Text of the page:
Author Anne Lamott says that “Expectations are resentments under construction.”
Working with horses, we know that resentments are wasted energy but that doesn’t keep them from trying to take root in our hearts when we feel our expectations aren’t being met.
I used to walk to get Tara from the pasture with a mental checklist of what we were going to accomplish together. The days when I tried to stick absolutely to that list would often end with me feeling disappointed in myself, Tara or both. I tried to be a more “go with the flow” kind of rider but it's a struggle for my control-freak personality.
Brenda was helping me work with Tara this past weekend on keeping her straight before going into serpentine turns and she could tell I was getting frustrated. She called me over to patiently go over the basics that I often struggle with – shoulders back, reins shortened, and have I taken a good deep breath lately? As I nodded, readjusted and breathed, Tara glanced down at the ground then without warning performed her horse-quake version of a spook.
“What was that?” I asked, trying to keep my seat.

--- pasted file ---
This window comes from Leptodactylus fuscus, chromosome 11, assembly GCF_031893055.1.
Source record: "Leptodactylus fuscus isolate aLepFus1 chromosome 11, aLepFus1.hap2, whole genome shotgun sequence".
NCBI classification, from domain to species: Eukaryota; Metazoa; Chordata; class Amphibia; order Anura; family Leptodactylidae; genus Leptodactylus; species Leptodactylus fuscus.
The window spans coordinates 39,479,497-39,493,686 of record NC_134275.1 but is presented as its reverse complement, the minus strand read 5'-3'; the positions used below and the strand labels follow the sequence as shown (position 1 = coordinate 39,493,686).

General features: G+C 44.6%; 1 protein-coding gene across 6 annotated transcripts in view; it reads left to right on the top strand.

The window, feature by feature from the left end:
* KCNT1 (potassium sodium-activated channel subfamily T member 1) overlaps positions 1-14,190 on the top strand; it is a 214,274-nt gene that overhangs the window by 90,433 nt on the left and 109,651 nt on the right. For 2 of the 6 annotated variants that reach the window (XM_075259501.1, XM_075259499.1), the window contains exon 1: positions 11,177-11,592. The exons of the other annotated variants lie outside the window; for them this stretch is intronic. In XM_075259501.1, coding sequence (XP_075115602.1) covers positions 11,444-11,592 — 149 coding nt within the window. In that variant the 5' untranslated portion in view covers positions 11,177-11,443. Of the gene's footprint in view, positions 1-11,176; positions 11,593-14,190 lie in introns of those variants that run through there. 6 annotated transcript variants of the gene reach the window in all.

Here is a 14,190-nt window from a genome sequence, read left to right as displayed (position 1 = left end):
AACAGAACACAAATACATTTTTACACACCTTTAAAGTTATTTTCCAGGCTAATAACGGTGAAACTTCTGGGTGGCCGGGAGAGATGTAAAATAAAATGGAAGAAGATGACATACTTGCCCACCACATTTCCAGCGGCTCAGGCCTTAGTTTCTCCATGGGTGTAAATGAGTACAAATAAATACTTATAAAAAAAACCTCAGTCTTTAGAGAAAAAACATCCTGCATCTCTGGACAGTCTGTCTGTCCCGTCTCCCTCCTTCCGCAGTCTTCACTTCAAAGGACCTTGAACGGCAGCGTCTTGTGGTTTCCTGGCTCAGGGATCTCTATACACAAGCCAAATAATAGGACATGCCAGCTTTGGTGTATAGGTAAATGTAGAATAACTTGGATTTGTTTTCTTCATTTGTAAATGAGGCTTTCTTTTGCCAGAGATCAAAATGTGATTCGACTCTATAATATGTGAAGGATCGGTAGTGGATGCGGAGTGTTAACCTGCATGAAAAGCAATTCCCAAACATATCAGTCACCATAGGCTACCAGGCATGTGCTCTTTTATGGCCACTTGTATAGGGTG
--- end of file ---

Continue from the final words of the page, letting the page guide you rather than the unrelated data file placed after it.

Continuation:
Brenda looked over at a poor mole carcass that had unfortunately gotten flattened by some horse’s stray hoof. As she grabbed a stick and removed it from the arena, she said offhandedly:
“Wow, Tara hasn’t spooked like that in quite a while has she? She must be learning she can feel safe with you.”
“You’re right!” I hadn’t even noticed what a welcome improvement that was.
“It’s been a few weeks, actually. Well thank-you, Tara!”
I patted her neck fondly. Riding Tara for this past year and a half has been such a two-step forward, one-step back journey that I often lose sight of where we had been and where we are now. Progress is progress and I need to appreciate right where we are instead of just anxiously grasping for the next step on the ladder.
I’ve been working and playing with horses for twenty years now, and although I’ve never had a bad day at the barn, the best days are when I take their cue and live in the present.